FELINE DIABETES SYMPTOMS
- Increased thirst & More Frequent Urination
When glucose levels become abnormally high, the
glucose is filtered out by the kidney and eliminated through
urine. When kitty eliminates the glucose, he eliminates water.
The high glucose causes kitty to urinate more often, meaning that
kitty loses more water than normal. Kitty must then make up for
this by drinking more water.
- Urinating Outside the Box
Kitty's increased need for urination may at times
force your feline friend to go 'outside the box'. Watch
for this as a possible symptom.
- Decreased Appetite & Weight Loss
Kitties do not eat when they do not feel good. This,
in conjunction with kitty's inability to burn through the
calories he eats means that kitty uses up fat for energy. This in
turn causes weight loss.
- Walking Problems, Weakness & Depression
The loss in weight, may affect muscle mass. This
makes walking more difficult. The less energy and activity kitty
has the more depressed he becomes.
This results from kitty using his fat & muscle
for energy. This causes the development of waste products in
kitty's blood. These cause kitty to become nauseated and
induces vomiting in the process.
TYPES OF DIABETES in Cats
Affects 50-75% of diabetic cats. Kitties with Type I
diabetes are often thin, and can develop serious,
life-threatening conditions due to the body's problems in
burning the right type of calories. Kitties with Type I Diabetes
are thin and require insulin therapy.
Affects 25-50% of cats with diabetes. Type II
Diabetes results in a delay in insulin secretion as the blood
glucose increases. This is followed by excess insulin secretion.
Fortunately, in this type of diabetes, kitty can survive without
additional insulin. Kitties with Type II Diabetes are often
overweight and are treated through specialized diets and medicine to
reduce blood glucose levels.
I hope this has been helpful. Simba
DETECT FELINE DIABETES
Diabetes is diagnosed when tests show persistently high glucose
levels in the blood and urine (it is important to test urine,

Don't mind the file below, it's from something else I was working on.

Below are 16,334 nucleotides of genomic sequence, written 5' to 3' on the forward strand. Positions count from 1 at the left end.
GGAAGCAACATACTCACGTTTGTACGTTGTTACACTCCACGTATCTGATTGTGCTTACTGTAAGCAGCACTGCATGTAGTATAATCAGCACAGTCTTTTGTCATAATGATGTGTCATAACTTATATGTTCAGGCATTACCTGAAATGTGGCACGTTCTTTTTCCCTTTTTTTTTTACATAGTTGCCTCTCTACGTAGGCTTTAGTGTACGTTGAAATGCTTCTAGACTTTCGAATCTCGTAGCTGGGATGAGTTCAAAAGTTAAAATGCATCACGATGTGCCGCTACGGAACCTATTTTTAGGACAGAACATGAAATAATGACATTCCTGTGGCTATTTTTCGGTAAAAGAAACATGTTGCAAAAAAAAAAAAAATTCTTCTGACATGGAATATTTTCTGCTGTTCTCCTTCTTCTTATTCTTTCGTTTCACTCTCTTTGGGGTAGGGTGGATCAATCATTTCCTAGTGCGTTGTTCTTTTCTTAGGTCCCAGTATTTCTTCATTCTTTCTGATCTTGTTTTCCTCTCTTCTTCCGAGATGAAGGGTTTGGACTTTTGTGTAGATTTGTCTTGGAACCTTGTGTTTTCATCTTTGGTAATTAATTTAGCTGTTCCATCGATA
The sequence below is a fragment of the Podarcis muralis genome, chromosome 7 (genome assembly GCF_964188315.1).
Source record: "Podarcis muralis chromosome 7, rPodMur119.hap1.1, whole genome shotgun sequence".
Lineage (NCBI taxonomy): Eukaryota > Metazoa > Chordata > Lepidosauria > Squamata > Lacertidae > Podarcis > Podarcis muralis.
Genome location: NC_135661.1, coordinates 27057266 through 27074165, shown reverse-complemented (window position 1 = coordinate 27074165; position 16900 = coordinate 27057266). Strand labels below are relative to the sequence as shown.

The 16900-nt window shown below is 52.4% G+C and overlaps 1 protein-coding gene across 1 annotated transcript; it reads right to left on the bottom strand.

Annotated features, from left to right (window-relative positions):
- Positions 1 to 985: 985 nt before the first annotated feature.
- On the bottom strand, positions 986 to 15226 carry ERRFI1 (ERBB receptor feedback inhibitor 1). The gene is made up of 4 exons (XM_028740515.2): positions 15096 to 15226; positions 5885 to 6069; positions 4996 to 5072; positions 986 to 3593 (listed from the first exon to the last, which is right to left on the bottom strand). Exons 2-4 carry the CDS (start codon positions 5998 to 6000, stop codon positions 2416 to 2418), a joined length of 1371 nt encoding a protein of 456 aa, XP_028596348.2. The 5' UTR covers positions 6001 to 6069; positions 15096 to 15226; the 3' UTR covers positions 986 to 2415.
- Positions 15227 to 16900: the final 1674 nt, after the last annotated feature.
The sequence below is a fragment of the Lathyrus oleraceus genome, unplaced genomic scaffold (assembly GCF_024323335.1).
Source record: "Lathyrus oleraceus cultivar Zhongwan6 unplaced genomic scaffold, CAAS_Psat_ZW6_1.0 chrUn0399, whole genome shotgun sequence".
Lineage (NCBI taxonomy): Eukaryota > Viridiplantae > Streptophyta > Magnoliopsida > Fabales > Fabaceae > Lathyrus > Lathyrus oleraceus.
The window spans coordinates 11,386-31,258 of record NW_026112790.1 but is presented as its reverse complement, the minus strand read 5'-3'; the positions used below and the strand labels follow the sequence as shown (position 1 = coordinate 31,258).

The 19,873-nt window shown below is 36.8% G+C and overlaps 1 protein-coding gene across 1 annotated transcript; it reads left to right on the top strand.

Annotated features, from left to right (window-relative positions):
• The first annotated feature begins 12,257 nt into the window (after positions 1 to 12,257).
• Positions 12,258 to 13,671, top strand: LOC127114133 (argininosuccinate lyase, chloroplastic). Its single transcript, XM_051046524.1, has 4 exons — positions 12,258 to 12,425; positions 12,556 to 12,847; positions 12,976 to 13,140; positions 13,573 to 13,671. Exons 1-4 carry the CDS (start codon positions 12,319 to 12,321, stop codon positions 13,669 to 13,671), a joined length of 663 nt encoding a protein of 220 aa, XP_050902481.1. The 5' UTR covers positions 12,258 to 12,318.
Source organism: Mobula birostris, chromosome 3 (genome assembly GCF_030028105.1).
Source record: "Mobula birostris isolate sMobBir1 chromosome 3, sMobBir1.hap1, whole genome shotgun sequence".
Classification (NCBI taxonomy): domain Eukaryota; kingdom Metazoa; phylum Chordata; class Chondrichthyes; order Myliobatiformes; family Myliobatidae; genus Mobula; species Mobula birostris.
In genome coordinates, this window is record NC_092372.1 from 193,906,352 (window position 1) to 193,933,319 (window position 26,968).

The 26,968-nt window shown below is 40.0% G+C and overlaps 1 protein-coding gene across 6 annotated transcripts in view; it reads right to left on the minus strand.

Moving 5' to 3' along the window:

because stressed cats produce more glucose in the blood and the
vet visit is stressful to kitty). Tests may also reveal,
increased liver enzymes along with a high cholesterol count. The
levels of potassium, sodium and phosphorous may also be below
TREATMENT FOR CATS WITH DIABETES
What you feed your cat is very important. Many experts believe that like humans, cats with diabetes respond well to low-carbohydrate diets. In general there are three treatment options:
- Insulin injections - often the most difficult for owner and cat. Requires vet-training and frequent testing
- Oral hypoglycemic medications require frequent glucose monitoring. However, many cats still require insulin injections
- Low-carbohydrate diet - easiest to achieve. will require patience. Purina DM Dietetic Management Feline Formula is worth a try
Cat with Diabetes
I found kittencare.com while searching for care information for two, 5-week-old orphans I am adopting this week...it is a great
I am writing is to share an experience I had Recently with my
3-year-old spayed female cat. She was the picture of health, over
ten pounds and with a beautiful coat. She had had regular
veterinary care, and there was no indication of a health problem,
when she began to spray inside the house. The spraying became a chronic problem. She sprayed many times a day, ruining the carpet, hardwood floors, and furniture. I had
never seen a female cat spray.
She would back up to the sofa like
a tomcat. My vet was convinced it was a behavioral problem.
Quite suddenly and dramatically her health declined. She had just
had her annual check up and vaccinations the month before. After
examining her my vet was baffled, and I finally convinced him to
test her urine. Her glucose level was dangerously high, and
subsequent blood tests revealed that diabetes had already caused
internal organ damage.
I had lost an elderly cat to diabetes just
three years before but I did not recognize the symptoms.I think
my vet learned a lesson, and it might be worth mentioning on your
site that people should never assume their cat's spraying
is behavioral until they have completely ruled out a physical
cause. Pat S
Sorry to hear of your loss. Thank you for your letter. Readers -
Take note, kitty may be trying to tell you something. Simba